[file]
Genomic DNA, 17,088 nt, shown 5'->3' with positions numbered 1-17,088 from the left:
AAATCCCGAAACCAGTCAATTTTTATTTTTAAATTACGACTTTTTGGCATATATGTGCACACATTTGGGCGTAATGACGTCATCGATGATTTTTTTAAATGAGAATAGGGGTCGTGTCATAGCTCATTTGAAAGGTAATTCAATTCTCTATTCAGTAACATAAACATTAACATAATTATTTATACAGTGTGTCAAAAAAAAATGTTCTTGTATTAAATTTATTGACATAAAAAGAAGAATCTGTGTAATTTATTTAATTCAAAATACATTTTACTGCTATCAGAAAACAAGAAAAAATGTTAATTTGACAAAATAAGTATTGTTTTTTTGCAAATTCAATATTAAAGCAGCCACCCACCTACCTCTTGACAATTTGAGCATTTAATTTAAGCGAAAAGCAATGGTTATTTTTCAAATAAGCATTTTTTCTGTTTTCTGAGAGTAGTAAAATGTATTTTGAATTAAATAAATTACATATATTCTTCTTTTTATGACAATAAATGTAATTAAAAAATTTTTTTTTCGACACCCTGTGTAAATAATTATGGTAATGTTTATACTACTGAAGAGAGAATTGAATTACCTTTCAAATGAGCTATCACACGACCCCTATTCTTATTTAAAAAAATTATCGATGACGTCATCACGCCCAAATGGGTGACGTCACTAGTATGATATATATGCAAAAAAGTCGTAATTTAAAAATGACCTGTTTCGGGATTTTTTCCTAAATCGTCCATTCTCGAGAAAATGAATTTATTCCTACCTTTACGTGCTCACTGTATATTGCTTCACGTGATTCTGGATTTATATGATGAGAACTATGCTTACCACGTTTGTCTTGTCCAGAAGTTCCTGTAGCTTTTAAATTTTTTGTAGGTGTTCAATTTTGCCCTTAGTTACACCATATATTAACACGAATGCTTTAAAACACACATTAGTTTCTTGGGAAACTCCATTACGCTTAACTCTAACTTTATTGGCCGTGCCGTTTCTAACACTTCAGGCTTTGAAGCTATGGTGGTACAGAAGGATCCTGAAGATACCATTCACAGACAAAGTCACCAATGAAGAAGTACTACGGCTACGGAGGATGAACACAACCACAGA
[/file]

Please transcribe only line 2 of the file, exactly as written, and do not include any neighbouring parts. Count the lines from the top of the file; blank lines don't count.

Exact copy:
AAATCCCGAAACCAGTCAATTTTTATTTTTAAATTACGACTTTTTGGCATATATGTGCACACATTTGGGCGTAATGACGTCATCGATGATTTTTTTAAATGAGAATAGGGGTCGTGTCATAGCTCATTTGAAAGGTAATTCAATTCTCTATTCAGTAACATAAACATTAACATAATTATTTATACAGTGTGTCAAAAAAAAATGTTCTTGTATTAAATTTATTGACATAAAAAGAAGAATCTGTGTAATTTATTTAATTCAAAATACATTTTACTGCTATCAGAAAACAAGAAAAAATGTTAATTTGACAAAATAAGTATTGTTTTTTTGCAAATTCAATATTAAAGCAGCCACCCACCTACCTCTTGACAATTTGAGCATTTAATTTAAGCGAAAAGCAATGGTTATTTTTCAAATAAGCATTTTTTCTGTTTTCTGAGAGTAGTAAAATGTATTTTGAATTAAATAAATTACATATATTCTTCTTTTTATGACAATAAATGTAATTAAAAAATTTTTTTTTCGACACCCTGTGTAAATAATTATGGTAATGTTTATACTACTGAAGAGAGAATTGAATTACCTTTCAAATGAGCTATCACACGACCCCTATTCTTATTTAAAAAAATTATCGATGACGTCATCACGCCCAAATGGGTGACGTCACTAGTATGATATATATGCAAAAAAGTCGTAATTTAAAAATGACCTGTTTCGGGATTTTTTCCTAAATCGTCCATTCTCGAGAAAATGAATTTATTCCTACCTTTACGTGCTCACTGTATATTGCTTCACGTGATTCTGGATTTATATGATGAGAACTATGCTTACCACGTTTGTCTTGTCCAGAAGTTCCTGTAGCTTTTAAATTTTTTGTAGGTGTTCAATTTTGCCCTTAGTTACACCATATATTAACACGAATGCTTTAAAACACACATTAGTTTCTTGGGAAACTCCATTACGCTTAACTCTAACTTTATTGGCCGTGCCGTTTCTAACACTTCAGGCTTTGAAGCTATGGTGGTACAGAAGGATCCTGAAGATACCATTCACAGACAAAGTCACCAATGAAGAAGTACTACGGCTACGGAGGATGAACACAACCACAGA